Aid work in North Korea — 5 ways to stay safe and be effective

By Jeff Tyson 09 February 2016

The Monument to Party Founding in Pyongyang, North Korea. How can aid workers navigate a country notorious for detaining and expelling foreigners? Photo by: Jen Morgan / CC BY-ND

Aid workers endure all kinds of dangerous conditions, but it’s the rare country that will accuse you of “bringing down the foundation of its single minded unity.”

Reclusive North Korea has been in the headlines a lot recently. On Sunday, the country defied world leaders by launching a long-range rocket — an act widely regarded as an intercontinental missile test. And just over two weeks ago North Korea’s state-run media announced that the country had arrested 21-year-old American university student Otto Frederick Warmbier, accusing him of committing a “hostile act” against the state.

The media report went on to allege Warmbier entered North Korea “under the guise of a tourist for the purpose of bringing down the foundation of its single minded unity at the tacit connivance of the U.S. government and under its manipulation.”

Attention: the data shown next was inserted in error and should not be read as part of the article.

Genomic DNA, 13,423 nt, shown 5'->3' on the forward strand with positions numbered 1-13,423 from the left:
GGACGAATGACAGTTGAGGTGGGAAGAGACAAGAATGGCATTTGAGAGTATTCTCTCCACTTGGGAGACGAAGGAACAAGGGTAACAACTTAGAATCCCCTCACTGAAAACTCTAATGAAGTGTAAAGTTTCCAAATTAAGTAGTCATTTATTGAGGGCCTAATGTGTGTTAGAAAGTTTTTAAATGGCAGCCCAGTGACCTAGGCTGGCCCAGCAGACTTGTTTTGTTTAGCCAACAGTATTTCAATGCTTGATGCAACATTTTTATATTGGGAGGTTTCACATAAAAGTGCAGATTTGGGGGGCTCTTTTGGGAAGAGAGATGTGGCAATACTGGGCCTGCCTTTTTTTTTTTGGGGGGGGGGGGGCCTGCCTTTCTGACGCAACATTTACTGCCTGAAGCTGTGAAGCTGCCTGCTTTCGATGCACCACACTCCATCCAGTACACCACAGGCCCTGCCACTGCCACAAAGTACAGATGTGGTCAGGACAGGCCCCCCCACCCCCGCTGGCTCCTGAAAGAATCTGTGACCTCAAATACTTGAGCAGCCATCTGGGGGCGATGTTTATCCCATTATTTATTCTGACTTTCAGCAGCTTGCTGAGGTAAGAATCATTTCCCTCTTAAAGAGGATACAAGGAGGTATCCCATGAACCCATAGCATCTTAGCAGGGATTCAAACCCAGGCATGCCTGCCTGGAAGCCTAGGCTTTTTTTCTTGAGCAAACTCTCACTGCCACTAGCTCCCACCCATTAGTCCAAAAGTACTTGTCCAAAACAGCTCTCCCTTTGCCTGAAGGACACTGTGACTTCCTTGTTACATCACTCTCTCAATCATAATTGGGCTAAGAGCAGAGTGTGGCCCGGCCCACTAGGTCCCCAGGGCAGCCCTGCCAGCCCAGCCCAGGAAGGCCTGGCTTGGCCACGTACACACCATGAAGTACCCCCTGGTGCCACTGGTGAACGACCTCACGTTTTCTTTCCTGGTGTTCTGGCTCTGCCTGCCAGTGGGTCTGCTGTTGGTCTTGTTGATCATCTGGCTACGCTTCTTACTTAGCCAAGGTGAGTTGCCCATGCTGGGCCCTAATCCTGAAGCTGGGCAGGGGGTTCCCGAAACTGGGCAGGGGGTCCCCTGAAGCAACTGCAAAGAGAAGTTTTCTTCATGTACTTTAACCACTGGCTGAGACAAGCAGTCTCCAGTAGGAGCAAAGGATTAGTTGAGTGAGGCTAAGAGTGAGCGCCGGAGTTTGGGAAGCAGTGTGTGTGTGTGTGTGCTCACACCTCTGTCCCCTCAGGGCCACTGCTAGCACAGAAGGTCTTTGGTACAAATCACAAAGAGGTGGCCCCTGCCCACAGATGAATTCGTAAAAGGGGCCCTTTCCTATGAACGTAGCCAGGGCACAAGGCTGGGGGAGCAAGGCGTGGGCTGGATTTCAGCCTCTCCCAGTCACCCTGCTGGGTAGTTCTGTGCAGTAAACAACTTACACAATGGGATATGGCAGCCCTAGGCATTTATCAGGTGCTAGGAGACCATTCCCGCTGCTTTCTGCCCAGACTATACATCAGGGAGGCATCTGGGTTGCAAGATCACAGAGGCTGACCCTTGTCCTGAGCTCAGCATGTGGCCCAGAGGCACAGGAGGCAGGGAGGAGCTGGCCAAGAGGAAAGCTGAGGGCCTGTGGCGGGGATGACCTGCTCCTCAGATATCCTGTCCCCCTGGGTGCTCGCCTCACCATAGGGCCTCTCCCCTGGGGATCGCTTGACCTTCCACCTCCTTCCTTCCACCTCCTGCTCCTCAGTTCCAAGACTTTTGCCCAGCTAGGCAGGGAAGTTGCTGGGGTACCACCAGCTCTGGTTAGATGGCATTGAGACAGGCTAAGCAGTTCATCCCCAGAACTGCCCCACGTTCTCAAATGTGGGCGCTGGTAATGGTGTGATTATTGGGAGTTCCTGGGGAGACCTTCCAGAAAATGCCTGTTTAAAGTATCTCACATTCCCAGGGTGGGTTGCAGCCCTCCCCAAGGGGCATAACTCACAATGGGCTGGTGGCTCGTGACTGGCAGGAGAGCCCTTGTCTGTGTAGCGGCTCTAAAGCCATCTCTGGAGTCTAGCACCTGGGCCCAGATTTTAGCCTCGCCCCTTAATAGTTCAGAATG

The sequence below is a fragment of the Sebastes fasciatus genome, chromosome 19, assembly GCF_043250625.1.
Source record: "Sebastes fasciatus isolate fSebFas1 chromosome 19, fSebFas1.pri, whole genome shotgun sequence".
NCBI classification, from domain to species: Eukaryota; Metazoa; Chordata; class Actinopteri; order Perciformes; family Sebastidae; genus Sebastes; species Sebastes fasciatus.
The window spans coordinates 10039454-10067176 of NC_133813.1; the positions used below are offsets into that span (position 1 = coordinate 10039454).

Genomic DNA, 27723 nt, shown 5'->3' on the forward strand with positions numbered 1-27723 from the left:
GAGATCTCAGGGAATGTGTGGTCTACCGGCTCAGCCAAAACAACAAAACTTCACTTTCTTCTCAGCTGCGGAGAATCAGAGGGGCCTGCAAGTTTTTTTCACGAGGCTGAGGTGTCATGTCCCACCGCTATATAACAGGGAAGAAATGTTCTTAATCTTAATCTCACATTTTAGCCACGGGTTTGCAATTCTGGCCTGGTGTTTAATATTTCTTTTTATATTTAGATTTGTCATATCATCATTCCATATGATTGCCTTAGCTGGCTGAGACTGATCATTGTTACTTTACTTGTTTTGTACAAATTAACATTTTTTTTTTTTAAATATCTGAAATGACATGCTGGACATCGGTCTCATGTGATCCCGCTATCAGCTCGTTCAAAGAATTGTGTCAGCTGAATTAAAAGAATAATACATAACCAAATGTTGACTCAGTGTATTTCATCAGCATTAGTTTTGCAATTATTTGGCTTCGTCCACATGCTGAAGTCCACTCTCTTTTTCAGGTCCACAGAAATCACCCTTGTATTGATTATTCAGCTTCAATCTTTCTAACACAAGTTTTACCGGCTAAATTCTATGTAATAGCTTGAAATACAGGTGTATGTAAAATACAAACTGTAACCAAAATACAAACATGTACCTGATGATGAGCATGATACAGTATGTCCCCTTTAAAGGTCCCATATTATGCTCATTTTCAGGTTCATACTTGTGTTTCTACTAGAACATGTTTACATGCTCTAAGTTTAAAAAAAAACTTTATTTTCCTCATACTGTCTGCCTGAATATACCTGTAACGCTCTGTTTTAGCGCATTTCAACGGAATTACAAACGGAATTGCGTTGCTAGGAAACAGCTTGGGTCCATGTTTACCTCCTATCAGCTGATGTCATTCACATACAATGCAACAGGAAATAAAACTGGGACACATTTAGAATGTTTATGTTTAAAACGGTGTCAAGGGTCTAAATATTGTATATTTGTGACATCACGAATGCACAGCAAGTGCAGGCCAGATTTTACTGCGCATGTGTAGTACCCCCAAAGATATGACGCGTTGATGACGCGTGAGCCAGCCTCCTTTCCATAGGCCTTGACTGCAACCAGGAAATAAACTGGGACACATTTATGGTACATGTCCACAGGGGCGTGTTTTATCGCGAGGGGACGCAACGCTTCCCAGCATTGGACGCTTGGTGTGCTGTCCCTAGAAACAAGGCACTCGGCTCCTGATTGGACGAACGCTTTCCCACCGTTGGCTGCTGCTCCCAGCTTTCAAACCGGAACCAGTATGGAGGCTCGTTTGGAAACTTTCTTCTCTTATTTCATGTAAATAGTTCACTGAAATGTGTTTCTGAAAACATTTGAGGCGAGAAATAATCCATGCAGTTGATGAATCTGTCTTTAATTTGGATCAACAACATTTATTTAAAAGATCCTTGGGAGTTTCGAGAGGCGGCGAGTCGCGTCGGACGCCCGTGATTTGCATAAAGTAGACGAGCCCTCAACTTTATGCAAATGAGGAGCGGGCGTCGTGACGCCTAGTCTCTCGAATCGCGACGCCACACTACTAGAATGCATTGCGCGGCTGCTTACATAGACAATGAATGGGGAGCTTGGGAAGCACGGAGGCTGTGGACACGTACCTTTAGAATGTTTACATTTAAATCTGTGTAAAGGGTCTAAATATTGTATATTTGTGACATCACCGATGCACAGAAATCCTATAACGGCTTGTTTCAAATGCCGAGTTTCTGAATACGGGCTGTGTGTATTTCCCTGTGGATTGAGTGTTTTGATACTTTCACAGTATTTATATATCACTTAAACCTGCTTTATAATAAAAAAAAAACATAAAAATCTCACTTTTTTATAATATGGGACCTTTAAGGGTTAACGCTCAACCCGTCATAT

North Korea’s headline-grabbing actions draw attention away from a threat aid workers in particular should be paying attention to — the country’s persistent malnutrition problem.

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About the author

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Jeff Tyson@jtyson21

Jeff is a global development reporter for Devex. Based in Washington, DC, he covers multilateral affairs, U.S. aid and international development trends. He has worked with human rights organizations in both Senegal and the United States, and prior to joining Devex worked as a production assistant at National Public Radio. He holds a master's degree in journalism from Columbia University and a bachelor’s degree in international relations and French from the University of Rochester.

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